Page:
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How many downloads have you had in the first 2 weeks? - Android Market

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Hi guys, I getting a little bit concerned here. I released my game on the 14 of July hoping downloads would just sparkle; like all of you I worked really hard trying to meet the development/release deadline (12 months in my case) and felt happy with the results.

 

But, tomorrow 10 days will have passed and my game has a deplorable 1+ downloads showing in the Google Play Store profile page. The downloads are nonexistent . What's more depressing is that (maybe subjective here) worse games are rocking with 1000 downloads(of which 400 are 5 star ratings, lol, you know the story ) ... 

 

How should i track this ? Is there any hope of improvement ,can it get better from here, or can it only stay worse as it is ? It's as if I don't appear in Google Play searches (I only have 50 video views in Youtube analythics for my Trailer video from the google play profile page) . I'm from Eastern Europe would that make a difference to Google ? 

 

I won't post a link to my game so to not make this post seem like a plug but if you're interested you can search it in Google Play, it's called Space Blockers

 

This is a really disappointing experience for me , hope you guys give me some feedback as to what I'm doing wrong (besides the video trailer , I'm working on that, ... even though I've seen much worse with tens of thousands of downloads).

 

Thank you! 

Edited by alexwebe

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Well, did you do any sort of advertising for it before release? If nobody knows it exists, it's hard to get someone to download it, unless you get extremely lucky and it somehow gets found and people share it, which is unlikely.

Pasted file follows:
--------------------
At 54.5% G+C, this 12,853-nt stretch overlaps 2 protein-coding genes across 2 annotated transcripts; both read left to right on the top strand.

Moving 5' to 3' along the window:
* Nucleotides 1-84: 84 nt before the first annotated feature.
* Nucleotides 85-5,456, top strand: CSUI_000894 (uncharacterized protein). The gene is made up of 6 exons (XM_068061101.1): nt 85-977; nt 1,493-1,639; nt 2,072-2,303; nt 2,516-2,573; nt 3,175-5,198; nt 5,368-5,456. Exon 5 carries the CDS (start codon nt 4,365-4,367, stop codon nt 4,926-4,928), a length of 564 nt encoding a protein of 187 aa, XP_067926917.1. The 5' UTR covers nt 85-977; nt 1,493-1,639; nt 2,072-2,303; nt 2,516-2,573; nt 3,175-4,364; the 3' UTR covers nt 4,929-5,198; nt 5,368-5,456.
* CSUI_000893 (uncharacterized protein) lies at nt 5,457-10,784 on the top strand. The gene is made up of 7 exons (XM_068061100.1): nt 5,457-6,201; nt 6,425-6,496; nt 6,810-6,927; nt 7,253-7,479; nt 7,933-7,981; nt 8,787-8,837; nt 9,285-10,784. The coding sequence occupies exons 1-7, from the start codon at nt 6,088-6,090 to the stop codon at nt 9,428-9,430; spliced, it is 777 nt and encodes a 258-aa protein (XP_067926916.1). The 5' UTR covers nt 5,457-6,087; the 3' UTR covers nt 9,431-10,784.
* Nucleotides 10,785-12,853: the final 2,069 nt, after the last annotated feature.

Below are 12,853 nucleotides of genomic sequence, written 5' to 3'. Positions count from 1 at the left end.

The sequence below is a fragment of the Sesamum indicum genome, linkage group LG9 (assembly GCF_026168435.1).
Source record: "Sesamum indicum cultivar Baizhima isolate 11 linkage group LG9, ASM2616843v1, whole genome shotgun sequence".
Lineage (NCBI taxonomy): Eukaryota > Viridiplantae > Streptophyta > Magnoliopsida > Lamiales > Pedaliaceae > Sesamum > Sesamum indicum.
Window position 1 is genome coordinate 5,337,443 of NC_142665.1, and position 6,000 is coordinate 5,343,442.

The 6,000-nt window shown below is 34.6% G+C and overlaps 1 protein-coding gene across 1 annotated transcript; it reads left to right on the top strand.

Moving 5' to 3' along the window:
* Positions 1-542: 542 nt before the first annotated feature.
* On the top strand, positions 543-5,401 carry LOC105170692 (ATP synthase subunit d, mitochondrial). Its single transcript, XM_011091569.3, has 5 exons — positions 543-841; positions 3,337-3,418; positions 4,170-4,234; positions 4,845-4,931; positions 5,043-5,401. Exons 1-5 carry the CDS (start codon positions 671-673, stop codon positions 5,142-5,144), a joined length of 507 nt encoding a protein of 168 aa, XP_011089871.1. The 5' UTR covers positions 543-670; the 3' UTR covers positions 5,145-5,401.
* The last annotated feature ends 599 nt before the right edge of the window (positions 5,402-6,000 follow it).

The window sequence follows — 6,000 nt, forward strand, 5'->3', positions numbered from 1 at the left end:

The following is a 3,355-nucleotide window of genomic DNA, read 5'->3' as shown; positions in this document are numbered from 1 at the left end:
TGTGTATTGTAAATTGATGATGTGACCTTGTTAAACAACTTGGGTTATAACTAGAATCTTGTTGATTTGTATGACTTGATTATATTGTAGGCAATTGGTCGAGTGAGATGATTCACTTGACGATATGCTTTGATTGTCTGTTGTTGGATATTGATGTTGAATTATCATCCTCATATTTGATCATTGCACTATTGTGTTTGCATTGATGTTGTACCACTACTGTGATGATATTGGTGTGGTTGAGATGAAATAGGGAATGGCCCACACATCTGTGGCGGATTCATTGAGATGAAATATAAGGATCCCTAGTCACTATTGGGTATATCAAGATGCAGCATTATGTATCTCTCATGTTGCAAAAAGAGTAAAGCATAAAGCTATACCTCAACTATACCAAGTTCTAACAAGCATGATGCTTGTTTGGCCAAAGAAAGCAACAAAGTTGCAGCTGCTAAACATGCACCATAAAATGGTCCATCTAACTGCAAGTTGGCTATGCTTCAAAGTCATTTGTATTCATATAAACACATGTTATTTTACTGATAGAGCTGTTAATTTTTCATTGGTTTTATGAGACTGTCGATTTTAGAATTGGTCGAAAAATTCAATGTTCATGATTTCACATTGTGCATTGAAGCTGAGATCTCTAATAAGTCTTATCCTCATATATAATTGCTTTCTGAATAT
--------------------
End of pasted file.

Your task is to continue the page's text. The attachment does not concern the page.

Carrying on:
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One thing which stands out for me - the lack of marketing.

 

For a mobile game to be successful, it needs either luck or a huge marketing budget (or time if you can do it well, if not you get what you pay for). Checked your Moddb page, it has less activity than my unsuccessful mod for Morrowind and no watchers at all. I see no press releases from first glance and Google Instant doesn't even suggest your game. I don't see a website either.

 

Next, your Moddb description. It's very vague and doesn't give much information. Compare with Cry of Fear and you can see a lot of eye candy and news articles with pictures. I understand that there's probably not much to show for a mobile game, due to file size issues, but I think a live-action ad would've worked like all of the mobile game's ads.

 

Now, onto the game. I don't have an Android device so I can only judge from your video. The game looks pretty difficult to figure out, compared to Candy Crush or Angry Birds - do you have a short 10 second tutorial in the beginning of the game? If not, I'd highly suggest to do so. On the plus side, it seems you can play it only with one hand so you got that one design rule right for sure. Aside from that, your game looks pretty good.

 

Notice that I said "pretty good". It doesn't seem to innovate among the sea of endless apps. Maybe look at similar games and do one thing better than them, so you could have a higher chance of success.